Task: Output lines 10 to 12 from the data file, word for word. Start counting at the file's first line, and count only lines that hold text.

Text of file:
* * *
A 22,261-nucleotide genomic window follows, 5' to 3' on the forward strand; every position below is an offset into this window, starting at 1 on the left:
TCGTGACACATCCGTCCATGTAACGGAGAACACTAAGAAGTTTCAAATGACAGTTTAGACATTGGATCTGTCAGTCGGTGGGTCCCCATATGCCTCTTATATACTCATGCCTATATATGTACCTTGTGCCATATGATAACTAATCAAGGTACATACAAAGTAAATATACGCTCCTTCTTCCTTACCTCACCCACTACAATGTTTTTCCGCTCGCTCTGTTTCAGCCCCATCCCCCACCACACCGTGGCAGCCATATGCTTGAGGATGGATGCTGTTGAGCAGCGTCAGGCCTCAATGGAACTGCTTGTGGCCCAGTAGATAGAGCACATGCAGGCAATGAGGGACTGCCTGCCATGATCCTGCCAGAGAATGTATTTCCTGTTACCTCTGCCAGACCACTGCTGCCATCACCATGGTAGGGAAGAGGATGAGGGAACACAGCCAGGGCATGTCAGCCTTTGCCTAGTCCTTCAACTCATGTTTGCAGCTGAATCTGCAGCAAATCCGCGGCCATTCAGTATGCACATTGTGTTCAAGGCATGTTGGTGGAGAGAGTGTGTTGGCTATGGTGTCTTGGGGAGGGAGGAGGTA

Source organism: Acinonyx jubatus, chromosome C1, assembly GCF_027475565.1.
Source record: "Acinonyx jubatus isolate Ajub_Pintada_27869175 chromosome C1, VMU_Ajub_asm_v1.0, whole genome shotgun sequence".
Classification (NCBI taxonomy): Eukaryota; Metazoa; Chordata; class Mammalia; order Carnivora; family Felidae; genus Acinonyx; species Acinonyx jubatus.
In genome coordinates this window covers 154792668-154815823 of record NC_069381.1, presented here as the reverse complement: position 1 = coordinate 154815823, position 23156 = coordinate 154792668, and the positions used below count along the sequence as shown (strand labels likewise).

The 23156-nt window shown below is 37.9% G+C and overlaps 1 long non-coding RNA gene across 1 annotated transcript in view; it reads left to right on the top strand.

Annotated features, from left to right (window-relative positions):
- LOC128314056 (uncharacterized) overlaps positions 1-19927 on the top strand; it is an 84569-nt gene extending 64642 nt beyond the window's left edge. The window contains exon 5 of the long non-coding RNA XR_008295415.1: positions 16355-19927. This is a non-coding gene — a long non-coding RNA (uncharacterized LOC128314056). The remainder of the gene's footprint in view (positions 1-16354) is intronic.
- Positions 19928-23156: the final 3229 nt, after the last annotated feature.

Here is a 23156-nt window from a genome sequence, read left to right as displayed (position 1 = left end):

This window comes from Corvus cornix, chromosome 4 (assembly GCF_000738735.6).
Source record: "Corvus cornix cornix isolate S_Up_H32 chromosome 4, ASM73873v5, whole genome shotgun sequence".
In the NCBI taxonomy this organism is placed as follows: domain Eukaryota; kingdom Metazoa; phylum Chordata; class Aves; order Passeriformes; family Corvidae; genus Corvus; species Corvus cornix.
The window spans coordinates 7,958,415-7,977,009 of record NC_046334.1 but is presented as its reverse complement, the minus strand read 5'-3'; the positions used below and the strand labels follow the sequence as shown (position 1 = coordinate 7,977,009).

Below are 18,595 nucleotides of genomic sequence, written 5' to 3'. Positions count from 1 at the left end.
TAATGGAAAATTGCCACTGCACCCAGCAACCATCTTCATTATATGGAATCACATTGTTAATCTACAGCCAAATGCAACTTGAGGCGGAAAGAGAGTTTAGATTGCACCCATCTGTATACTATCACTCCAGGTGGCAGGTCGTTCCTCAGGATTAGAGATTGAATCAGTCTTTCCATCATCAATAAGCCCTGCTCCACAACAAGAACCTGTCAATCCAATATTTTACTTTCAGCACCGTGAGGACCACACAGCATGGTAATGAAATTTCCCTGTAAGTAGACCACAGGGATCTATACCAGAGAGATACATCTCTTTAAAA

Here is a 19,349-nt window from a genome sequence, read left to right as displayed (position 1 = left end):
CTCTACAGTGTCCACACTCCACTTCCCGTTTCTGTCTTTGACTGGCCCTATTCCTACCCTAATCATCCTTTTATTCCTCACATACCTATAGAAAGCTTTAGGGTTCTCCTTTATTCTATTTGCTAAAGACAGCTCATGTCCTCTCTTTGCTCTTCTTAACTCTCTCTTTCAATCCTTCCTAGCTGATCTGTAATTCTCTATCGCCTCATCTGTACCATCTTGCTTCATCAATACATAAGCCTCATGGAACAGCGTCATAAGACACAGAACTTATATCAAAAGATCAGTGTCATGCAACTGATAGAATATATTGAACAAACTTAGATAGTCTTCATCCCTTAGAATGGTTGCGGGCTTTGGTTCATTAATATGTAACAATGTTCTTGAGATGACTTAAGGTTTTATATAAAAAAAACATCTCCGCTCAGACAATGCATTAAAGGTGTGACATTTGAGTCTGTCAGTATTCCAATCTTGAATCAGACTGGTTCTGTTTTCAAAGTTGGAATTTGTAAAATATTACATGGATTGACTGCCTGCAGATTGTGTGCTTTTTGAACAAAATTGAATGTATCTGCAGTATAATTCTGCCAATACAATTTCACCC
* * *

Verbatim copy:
- Positions 19928-23156: the final 3229 nt, after the last annotated feature.

Here is a 23156-nt window from a genome sequence, read left to right as displayed (position 1 = left end):

This window comes from Corvus cornix, chromosome 4 (assembly GCF_000738735.6).